Perhaps in another life I secretly wanted to be a photographer because these pictures are simply amazing.
It's that time again...the 2012 National Geographic Photo Contest is in full swing. The contest has reached his midpoint but there is plenty of time to enter before the November 30, 2012 deadline. Photographers of all skill levels - from professional to amateur - across the globe, submitted more than 20,000 entries from 130 countries in last year's competition. The photographs are judged on creativity and photographic quality by a panel of experts in the field. There is a first place winner in each of three categories: People, Places and Nature, and a grand prizewinner as well.
From the "I've got too much time" department comes this Star Trek wedding. I enjoy an episode of Star Trek as much as the next guy, but talk my wife into dressing as a Klingon for our wedding. K'Plah!!
One couple has boldly gone where no other has gone before by tying the knot in Britain's first Klingon wedding ceremony at a Star Trek convention to celebrate the much-loved TV series in London on Friday.
The couple, 23-year-old Jossie Sockertopp and 29-year-old Sonnie Gustavsson, came from their native Sweden to marry at the "Destination Star Trek London" event, which will see 17,000 "trekkies" flock to London's ExCel centre this weekend.
The pair, who met four years ago at the retirement home where they both work, were inspired to hold the ceremony after watching an episode of "Star Trek: Deep Space Nine", in which Klingon character Worf marries science officer Jadzia Dax in a traditional Klingon ceremony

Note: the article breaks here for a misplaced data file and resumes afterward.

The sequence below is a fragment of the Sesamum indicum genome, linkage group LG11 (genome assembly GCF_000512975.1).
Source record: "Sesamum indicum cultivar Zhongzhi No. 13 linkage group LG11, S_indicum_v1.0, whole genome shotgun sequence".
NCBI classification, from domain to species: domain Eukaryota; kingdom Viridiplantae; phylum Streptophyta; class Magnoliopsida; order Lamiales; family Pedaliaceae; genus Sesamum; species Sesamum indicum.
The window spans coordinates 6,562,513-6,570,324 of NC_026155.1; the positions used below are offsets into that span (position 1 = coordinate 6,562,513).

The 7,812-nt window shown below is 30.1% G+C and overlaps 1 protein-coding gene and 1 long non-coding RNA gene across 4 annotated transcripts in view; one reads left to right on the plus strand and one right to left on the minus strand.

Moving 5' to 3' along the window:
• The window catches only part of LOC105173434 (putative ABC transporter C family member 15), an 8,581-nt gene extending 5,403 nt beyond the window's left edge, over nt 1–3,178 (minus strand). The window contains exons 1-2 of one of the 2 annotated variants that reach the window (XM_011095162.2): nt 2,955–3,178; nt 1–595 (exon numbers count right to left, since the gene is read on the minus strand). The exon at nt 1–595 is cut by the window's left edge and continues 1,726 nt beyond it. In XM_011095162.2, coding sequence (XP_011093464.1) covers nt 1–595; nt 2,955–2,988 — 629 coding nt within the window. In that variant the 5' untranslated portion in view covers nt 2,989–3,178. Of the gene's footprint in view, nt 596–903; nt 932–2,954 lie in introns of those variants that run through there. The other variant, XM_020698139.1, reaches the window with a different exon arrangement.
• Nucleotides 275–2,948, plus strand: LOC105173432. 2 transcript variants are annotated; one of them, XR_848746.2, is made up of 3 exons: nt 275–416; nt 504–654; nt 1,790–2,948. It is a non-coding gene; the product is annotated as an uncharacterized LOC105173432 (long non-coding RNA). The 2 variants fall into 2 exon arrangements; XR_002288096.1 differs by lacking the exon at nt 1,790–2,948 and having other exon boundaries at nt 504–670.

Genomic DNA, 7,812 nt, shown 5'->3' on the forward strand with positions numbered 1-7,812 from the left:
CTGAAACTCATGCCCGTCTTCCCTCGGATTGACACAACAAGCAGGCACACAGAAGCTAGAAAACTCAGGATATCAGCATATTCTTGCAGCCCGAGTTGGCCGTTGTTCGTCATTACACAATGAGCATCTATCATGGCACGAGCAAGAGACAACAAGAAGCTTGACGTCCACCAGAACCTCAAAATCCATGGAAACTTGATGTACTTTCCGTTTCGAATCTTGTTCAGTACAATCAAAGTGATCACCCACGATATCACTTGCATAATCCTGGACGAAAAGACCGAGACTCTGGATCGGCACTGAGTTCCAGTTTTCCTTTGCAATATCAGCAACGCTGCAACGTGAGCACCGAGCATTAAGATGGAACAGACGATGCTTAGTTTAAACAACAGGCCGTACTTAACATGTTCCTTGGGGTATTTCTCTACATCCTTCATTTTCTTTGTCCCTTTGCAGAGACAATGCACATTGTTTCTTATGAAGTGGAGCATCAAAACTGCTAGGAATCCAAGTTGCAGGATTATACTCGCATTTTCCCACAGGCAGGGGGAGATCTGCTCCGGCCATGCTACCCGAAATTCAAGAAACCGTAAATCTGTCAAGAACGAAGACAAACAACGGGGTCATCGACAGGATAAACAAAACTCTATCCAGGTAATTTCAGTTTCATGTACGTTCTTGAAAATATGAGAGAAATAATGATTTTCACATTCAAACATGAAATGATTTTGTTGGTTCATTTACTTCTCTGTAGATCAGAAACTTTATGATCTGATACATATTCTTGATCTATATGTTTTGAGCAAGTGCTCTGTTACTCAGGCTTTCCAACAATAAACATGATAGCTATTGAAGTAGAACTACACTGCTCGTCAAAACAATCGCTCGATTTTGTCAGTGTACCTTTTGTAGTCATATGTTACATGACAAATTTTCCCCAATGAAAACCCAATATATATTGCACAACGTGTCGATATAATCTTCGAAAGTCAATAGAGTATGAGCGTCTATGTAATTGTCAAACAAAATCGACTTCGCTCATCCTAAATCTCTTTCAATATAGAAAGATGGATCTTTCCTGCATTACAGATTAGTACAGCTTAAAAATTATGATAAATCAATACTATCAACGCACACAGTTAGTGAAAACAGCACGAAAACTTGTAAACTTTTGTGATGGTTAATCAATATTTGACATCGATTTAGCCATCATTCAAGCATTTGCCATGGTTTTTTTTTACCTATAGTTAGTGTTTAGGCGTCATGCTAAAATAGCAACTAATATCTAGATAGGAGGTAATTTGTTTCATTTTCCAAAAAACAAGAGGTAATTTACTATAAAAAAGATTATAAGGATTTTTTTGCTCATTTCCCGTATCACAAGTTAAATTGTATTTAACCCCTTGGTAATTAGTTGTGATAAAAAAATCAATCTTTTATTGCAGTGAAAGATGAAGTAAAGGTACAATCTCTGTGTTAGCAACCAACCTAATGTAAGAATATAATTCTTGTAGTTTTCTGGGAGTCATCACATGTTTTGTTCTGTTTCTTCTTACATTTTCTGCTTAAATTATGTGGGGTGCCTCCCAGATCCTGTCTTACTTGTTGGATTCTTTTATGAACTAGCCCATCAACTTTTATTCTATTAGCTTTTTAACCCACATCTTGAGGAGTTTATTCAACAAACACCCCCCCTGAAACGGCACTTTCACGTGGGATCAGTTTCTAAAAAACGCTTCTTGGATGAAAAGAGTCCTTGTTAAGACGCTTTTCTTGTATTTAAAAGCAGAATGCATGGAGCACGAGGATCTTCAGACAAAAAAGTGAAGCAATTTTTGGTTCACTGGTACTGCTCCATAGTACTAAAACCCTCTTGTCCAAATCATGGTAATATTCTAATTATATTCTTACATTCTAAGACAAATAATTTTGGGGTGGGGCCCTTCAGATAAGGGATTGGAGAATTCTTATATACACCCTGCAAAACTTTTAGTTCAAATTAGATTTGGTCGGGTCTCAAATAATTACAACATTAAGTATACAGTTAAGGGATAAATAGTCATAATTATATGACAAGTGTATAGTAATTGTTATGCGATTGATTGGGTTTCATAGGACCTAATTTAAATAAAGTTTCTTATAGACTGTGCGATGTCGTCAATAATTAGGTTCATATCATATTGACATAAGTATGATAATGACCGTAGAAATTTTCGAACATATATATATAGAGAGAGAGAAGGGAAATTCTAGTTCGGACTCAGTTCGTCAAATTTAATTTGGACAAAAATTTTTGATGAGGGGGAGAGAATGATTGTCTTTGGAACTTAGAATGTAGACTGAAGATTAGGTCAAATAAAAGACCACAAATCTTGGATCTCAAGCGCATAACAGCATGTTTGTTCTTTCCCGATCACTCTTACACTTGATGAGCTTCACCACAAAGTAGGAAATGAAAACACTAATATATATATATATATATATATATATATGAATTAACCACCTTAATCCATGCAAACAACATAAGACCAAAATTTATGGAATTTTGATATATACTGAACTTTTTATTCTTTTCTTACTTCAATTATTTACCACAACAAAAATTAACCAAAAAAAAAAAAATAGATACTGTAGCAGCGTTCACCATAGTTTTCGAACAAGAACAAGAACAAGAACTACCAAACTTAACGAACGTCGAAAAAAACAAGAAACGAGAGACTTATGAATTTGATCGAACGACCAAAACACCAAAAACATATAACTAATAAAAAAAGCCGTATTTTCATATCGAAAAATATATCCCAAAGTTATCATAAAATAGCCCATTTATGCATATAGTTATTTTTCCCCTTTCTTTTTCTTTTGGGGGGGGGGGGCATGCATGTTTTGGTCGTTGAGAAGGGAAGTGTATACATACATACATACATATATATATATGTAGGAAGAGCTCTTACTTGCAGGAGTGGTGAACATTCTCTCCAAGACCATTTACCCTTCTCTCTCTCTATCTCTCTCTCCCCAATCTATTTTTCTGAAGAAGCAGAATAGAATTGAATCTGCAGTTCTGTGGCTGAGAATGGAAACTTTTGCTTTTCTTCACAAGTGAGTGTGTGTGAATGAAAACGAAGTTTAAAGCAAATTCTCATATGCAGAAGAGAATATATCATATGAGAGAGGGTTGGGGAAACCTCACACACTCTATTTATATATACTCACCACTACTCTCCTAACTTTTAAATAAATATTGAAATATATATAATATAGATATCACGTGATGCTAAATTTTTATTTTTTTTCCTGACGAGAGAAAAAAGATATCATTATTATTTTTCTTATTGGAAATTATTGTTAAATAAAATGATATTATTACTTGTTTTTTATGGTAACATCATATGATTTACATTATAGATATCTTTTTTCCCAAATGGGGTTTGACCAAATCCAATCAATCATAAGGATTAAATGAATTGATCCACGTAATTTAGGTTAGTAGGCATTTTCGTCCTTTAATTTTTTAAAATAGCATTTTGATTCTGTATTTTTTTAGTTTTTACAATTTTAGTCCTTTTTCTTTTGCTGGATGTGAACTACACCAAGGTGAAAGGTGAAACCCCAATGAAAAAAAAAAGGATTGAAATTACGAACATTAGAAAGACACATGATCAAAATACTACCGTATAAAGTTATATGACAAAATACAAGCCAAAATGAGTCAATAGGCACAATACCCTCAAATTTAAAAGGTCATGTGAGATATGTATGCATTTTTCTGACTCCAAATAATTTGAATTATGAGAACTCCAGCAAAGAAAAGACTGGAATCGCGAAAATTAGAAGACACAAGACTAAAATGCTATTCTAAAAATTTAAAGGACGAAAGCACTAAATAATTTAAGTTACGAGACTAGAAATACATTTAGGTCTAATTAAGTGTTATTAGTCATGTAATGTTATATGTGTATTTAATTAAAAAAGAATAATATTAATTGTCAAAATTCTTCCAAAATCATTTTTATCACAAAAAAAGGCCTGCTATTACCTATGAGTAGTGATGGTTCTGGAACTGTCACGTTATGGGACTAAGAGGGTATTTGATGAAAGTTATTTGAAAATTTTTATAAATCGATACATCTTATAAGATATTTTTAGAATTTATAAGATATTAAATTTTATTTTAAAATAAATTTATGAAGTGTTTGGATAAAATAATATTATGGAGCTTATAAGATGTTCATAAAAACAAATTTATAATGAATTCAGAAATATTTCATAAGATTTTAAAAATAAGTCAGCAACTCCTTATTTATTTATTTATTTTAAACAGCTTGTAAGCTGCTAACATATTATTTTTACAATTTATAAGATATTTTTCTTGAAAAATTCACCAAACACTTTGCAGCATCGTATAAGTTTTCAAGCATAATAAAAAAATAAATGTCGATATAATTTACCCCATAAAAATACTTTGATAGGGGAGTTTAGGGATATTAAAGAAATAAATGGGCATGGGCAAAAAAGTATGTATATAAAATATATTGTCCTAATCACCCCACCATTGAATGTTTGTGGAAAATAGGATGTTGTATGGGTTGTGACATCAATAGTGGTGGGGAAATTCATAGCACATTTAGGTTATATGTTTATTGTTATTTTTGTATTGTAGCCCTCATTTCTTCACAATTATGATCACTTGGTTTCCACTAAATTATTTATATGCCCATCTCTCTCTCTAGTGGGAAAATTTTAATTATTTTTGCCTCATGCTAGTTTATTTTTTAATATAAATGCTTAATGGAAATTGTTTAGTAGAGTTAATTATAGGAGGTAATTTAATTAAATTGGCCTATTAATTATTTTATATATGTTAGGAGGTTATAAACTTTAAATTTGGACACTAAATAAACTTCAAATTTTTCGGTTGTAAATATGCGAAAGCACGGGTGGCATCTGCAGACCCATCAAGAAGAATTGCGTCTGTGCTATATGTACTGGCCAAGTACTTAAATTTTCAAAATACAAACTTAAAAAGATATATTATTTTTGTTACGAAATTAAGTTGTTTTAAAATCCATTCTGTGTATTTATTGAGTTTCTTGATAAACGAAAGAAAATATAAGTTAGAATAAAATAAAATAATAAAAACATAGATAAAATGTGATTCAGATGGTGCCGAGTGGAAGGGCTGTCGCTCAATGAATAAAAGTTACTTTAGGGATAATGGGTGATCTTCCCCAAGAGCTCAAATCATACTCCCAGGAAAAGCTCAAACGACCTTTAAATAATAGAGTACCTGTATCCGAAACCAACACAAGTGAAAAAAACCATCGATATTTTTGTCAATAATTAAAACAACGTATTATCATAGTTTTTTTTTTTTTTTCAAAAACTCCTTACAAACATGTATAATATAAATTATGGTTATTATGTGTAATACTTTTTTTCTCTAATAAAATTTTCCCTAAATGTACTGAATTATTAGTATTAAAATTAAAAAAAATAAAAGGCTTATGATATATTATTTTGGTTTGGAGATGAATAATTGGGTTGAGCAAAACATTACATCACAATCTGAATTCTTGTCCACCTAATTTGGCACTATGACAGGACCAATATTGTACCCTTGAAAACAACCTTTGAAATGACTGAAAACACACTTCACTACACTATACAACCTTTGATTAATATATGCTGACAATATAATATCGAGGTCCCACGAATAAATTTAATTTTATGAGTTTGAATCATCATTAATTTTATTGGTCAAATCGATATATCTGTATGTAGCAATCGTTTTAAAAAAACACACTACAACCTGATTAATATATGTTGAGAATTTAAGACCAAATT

As the father of three daughters, this deeply grieves me. As a person, it should deeply grieve you. As the devaluation of women continues to be prevalent around the world, the results are deadly to girls and eventually to society.
The woman in this picture has just related to a film crew how she killed her newborn daughter by strangulation. She killed eight of her newborn daughters, in fact, and can lead you to the tree-shaded plot of ground where she has buried all of them. The earth is rich there, rounded and fertile. The mound where the infants lie rises over them in a gentle slope, like the swell of mother-flesh.
This woman is not unusual in her Indian village. She and her neighbors explain through a strange kind of laughter the myriad ways that they have dispatched their female children. One of the most common is to dampen a piece of cloth--large enough to swaddle the child in--then lay the wet fabric over the baby's face, so that she can't breathe. Other options are to expose the child to the elements or to place her in a box near the river and walk away.
Not only are these practices common in India, they're common throughout many countries and across many cultures. It's estimated that as many as 200 million girls are missing from the world's population due to the practice of gendercide, the culturally-based killing of a child (overwhelmingly female) on the basis of its sex.
Now, detailed news of this widespread custom comes by way of a chilling new documentary: It's a Girl, produced and directed by filmmaker Evan Grae Davis.
An update from The Exchange.
From a recent episode of The Exchange, Darrin Patrick discusses gospel proclamation and gospel demonstration. You can see the full episode here.
Be sure to watch The Exchange every Tuesday at 2:00 p.m. CDT, right here at EdStetzer.com.